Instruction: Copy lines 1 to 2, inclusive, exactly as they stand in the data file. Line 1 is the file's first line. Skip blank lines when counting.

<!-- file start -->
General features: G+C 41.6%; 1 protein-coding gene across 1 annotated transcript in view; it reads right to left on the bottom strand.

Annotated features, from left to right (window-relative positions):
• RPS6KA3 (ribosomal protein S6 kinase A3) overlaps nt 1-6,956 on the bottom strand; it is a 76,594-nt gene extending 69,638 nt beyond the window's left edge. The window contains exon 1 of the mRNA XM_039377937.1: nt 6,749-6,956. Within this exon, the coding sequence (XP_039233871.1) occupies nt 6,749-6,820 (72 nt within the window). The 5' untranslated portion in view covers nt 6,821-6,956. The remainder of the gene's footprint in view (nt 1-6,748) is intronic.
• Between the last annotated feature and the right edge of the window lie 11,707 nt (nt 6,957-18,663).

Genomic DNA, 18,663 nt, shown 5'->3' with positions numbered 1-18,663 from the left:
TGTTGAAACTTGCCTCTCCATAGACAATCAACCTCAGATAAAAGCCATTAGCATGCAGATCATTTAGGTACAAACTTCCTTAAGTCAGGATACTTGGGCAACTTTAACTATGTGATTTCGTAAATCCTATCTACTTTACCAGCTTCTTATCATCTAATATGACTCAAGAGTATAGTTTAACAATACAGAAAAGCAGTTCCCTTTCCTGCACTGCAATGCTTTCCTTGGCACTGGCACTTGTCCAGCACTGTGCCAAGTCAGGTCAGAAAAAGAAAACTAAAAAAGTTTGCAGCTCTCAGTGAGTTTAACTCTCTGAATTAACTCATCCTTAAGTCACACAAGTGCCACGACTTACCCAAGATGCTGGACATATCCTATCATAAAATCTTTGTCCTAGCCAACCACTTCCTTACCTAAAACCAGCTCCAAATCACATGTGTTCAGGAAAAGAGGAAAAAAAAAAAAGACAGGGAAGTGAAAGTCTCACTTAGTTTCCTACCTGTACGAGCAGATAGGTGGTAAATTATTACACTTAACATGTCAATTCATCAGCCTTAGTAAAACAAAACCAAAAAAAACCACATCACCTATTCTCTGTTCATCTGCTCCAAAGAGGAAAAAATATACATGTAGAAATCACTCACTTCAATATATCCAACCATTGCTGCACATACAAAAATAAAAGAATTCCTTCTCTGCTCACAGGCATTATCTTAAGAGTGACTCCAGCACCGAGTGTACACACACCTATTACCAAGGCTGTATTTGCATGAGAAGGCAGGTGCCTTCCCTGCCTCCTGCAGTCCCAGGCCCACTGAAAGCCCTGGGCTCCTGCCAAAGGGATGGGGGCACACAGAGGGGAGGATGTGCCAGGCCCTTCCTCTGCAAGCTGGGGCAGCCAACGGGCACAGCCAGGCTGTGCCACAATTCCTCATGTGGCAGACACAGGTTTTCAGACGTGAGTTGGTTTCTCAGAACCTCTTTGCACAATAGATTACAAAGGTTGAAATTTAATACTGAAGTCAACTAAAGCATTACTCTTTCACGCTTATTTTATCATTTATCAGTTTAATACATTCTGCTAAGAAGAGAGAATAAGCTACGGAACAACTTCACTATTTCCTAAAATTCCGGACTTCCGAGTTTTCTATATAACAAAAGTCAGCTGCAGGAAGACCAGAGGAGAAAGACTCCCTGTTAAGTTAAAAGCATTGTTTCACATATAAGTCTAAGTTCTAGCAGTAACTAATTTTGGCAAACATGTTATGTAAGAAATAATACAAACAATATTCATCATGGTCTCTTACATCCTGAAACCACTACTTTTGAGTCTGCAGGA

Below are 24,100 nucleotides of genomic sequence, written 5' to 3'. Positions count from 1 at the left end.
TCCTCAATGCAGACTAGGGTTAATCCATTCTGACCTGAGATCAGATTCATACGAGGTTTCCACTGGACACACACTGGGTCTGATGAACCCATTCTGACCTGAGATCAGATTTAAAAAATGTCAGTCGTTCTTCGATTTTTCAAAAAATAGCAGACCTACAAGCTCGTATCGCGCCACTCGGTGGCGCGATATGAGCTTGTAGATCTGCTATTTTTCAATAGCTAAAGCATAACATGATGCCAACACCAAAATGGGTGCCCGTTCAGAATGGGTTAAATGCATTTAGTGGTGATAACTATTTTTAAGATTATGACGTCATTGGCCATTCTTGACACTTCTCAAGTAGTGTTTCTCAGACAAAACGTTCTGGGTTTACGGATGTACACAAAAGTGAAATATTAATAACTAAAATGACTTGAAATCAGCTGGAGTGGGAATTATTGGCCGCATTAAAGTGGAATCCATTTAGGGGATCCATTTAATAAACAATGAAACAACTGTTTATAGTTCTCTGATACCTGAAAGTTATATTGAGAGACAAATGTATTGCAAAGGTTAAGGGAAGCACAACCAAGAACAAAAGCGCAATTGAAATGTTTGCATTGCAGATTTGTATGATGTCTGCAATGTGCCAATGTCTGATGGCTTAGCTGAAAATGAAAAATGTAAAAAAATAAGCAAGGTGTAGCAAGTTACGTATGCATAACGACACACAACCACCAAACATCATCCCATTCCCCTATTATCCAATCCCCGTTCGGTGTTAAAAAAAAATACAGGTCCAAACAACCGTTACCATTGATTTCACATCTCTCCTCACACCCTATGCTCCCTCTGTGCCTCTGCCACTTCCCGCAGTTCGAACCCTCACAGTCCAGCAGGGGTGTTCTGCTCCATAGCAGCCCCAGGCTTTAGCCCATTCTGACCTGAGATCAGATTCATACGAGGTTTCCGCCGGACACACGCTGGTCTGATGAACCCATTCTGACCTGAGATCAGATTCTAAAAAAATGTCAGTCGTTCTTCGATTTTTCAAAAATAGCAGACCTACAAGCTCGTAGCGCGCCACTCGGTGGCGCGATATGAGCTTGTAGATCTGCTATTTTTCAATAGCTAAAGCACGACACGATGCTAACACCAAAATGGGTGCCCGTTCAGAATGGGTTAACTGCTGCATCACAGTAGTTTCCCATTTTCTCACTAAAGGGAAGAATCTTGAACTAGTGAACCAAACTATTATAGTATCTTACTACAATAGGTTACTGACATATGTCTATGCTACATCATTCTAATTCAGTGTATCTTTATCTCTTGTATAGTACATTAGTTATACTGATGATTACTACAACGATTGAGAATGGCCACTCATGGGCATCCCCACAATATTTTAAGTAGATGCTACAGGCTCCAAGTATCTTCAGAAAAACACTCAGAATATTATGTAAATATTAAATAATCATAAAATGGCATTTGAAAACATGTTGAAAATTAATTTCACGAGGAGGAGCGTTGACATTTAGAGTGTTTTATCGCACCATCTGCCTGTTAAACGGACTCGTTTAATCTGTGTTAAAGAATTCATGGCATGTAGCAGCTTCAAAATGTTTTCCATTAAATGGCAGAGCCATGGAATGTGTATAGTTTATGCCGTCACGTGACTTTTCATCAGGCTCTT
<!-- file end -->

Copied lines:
General features: G+C 41.6%; 1 protein-coding gene across 1 annotated transcript in view; it reads right to left on the bottom strand.

Annotated features, from left to right (window-relative positions):